4) The alleged repression of individual freedom. The institution of the Green Pass does not entail any repression of individual freedom, being a well-known condition in social communities that a person’s freedom ends when it affects freedom of another or harms them. To argue the opposite would once again be equivalent to arguing that the adoption of traffic rules is detrimental to individual freedom of movement.


Fabrizia Abbate (University of Molise)

Ines Adornetti (University of Roma Tre)

Mario Alai (University of Urbino)

Cristina Amoretti (University of Genoa)

Tiziana Andina (University of Turin)

Fabio Bacchini (University of Sassari)

Carla Bagnoli (University of Modena and Reggio Emilia / All Souls College, Oxford)

Carola Barbero (University of Turin)

Francesco Bellucci (University of Bologna)

Matteo Bianchin (University of Rome Tor Vergata)

Francesco Bianchini (University of Bologna)

Stefano Biancu (LUMSA Roma)

Francesca Boccuni (University of Life and Health S. Raffaele)

Sofia Bonicalzi (University of Rome Three)

Domenica Bruni (University of Messina)

Barbara Bruschi (University of Turin)

Clotilde Calabi (University of Milan)

Angelo Campodonico (University of Genoa)

Marco Carapezza (University of Palermo)

Roberto Casati (CNRS Paris)

Massimiliano Carrara (University of Padua)

Roberto Celada Ballanti (University of Genoa)

Emanuela Ceva (University of Geneva)

Riccardo Chiaradonna (University of Roma Tre)

Carlo Chiurco (University of Verona)

Carmelo Colangelo (University of Salerno)

Giovanna Cosenza (University of Bologna)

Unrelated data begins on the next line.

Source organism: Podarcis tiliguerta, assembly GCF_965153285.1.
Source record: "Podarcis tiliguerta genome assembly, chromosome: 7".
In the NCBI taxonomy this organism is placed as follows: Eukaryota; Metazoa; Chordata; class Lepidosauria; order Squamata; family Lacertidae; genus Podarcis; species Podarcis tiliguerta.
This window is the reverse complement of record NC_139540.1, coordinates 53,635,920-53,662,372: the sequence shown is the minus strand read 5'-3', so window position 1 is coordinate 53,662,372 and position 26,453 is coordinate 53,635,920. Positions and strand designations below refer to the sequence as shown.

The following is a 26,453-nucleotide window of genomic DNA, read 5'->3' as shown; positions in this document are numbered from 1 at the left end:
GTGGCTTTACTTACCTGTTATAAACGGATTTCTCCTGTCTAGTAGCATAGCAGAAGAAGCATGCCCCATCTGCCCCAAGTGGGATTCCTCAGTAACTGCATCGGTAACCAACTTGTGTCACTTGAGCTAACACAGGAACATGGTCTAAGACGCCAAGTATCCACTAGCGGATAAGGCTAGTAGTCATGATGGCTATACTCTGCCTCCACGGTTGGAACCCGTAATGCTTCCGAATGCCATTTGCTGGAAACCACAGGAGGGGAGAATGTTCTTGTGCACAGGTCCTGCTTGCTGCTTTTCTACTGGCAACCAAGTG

Ines Crispini (University of Calabria)

Antonio Da Re (University of Padua)

Richard Davies (University of Bergamo)

Mario De Caro (University of Roma Tre)

Ciro De Florio (Catholic University of the Sacred Heart, Milan)

Marina De Palo (University of Rome La Sapienza)

Massimo Dell’Utri (University of Sassari)

Roberta De Monticelli (Vita-Salute S. Raffaele University)

Fabrizio Desideri (University of Florence)

Anna Donise (University of Naples Federico II)

Mauro Dorato (University of Roma Tre)

Francesca Ervas (University of Cagliari)

Adriano Fabris (University of Pisa)

Mariannina Failla (University of Roma Tre)

Vincenzo Fano (University of Urbino)

Riccardo Fedriga (University of Bologna)

Francesco Ferretti (University of Roma Tre)

Luca Forgione (University of Basilicata)

Pasquale Frascolla (University of Naples Federico II)

Aldo Frigerio (Catholic University of the Sacred Heart, Milan)

Matteo Galletti (University of Florence)

Gabriele Gava (University of Turin)

Elisabetta Galeotti (University of Eastern Piedmont)